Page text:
Re: Possible new feature for next Photoshop

Discussion in 'Digital Photography' started by Trevor, Oct 11, 2011.

  1. Trevor

    Trevor Guest

    "Savageduck" <savageduck1@{REMOVESPAM}me.com> wrote in message
    news:2011101020474736716-savageduck1@REMOVESPAMmecom...
    > It seems this "Removal of blur" filter could possibly be included in a
    > future Photoshop release.
    > < http://gizmodo.com/5848371/photoshop-will-end-blurry-pics-forever >


    I love this : "Keep in mind that this won't fix your out of focus images..."
    then says "...no more ruined personal photos".

    Given that as many photo's are often ruined by being out of focus, or
    commonly focused on the wrong spot with many people not knowing how to use
    autofocus properly, I'd say the latter claim is fanciful unless they can get
    another filter to fix all those out of focus shots too!

    Trevor.
     
    Trevor, Oct 11, 2011
    #1
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  2. David J Taylor, Oct 17, 2011
    #2
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  3. "Savageduck" <savageduck1@{REMOVESPAM}me.com> wrote in message
    news:2011101700335750073-savageduck1@REMOVESPAMmecom...
    > On 2011-10-17 00:20:08 -0700, "David J Taylor"
    > <> said:
    >
    >>> More of the proposed "deblurring technology" came up in discussion on
    >>> G+ today and this A-B comparison was shared.
    >>>
    >>> < http://blogs.adobe.com/photoshopdotcom/files/2011/10/Plaza.png >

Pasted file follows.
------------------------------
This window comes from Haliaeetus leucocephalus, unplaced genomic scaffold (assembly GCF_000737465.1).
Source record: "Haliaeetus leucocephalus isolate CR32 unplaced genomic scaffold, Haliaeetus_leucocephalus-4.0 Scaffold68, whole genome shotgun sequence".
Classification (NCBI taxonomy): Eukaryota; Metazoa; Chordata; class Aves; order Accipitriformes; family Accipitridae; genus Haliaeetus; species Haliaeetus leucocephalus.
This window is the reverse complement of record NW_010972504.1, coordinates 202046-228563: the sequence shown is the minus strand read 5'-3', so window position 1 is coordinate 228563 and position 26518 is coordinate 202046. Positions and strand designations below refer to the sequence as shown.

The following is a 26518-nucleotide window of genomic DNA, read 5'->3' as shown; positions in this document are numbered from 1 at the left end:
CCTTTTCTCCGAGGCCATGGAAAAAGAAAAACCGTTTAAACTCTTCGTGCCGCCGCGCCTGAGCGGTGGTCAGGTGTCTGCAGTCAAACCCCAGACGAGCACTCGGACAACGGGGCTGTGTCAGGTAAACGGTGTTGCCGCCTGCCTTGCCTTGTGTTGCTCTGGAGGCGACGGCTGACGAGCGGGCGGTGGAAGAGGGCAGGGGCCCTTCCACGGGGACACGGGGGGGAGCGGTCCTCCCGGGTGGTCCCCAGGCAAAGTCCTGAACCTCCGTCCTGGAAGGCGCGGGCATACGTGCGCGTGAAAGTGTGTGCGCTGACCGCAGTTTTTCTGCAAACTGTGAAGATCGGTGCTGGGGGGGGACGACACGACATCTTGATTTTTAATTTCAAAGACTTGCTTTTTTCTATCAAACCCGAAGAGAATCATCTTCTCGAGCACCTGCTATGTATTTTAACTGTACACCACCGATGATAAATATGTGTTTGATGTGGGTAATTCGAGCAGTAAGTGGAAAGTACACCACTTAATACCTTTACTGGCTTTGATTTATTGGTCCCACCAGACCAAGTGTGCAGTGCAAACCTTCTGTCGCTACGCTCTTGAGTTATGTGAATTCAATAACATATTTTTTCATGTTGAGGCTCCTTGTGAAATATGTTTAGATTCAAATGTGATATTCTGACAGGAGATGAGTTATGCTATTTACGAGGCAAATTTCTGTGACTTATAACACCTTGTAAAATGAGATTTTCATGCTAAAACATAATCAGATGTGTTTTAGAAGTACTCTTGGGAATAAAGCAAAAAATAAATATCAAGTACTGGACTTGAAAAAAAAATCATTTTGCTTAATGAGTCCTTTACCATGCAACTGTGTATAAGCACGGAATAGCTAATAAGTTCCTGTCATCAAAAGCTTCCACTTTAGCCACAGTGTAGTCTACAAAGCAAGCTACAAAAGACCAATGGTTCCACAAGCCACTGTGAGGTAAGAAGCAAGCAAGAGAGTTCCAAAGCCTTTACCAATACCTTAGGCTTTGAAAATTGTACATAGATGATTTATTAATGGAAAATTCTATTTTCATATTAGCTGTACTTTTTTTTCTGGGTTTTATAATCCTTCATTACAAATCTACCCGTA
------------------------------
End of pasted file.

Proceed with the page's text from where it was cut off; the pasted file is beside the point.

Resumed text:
>>>
    >>>
    >>> --
    >>> Regards,
    >>> Savageduck

    >>
    >> Seems far too good to be true. Was the original image RAW or JPEG?
    >>
    >> Cheers,
    >> David

    >
    > Who the Hell knows?
    >
    > --
    > Regards,
    >
    > Savageduck


    It could be important. In the blurred image there are areas where there
    appears to be insufficient information to extract the detail shown. A RAW
    image taken at low ISO would have more brightness levels, and may
    therefore show more blurred detail when the contrast range is severely
    expanded, but an 8-bit JPEG image would not have those fine brightness
    levels.

    The technique may require a very "clean" RAW input image, to work well.

    Also note that the original blur appears to be in a uniform direction
    across the image, possibly with a period without blur as well. No twist
    to the blur, and no deviation from a straight line.

    I welcome a blur reduction facility in the program, but wonder how useful
    it will be to real-world blurred images such as I might produce!

    Cheers,
    David
     
    David J Taylor, Oct 17, 2011
    #3
  4. > This was a press release without details of the process, or algorithm. I
    > would guess that given the complexity of such a correction that
    > processing a from RAW would certainly make sense. However I do not know
    > that was or was nor the case for this demonstration of the technology.


    Thanks, I didn't know it was a press release.

    > Again, I might be making a false assumption here, but it seems that this
    > level of correction would call for a RAW file to work on. I am also sure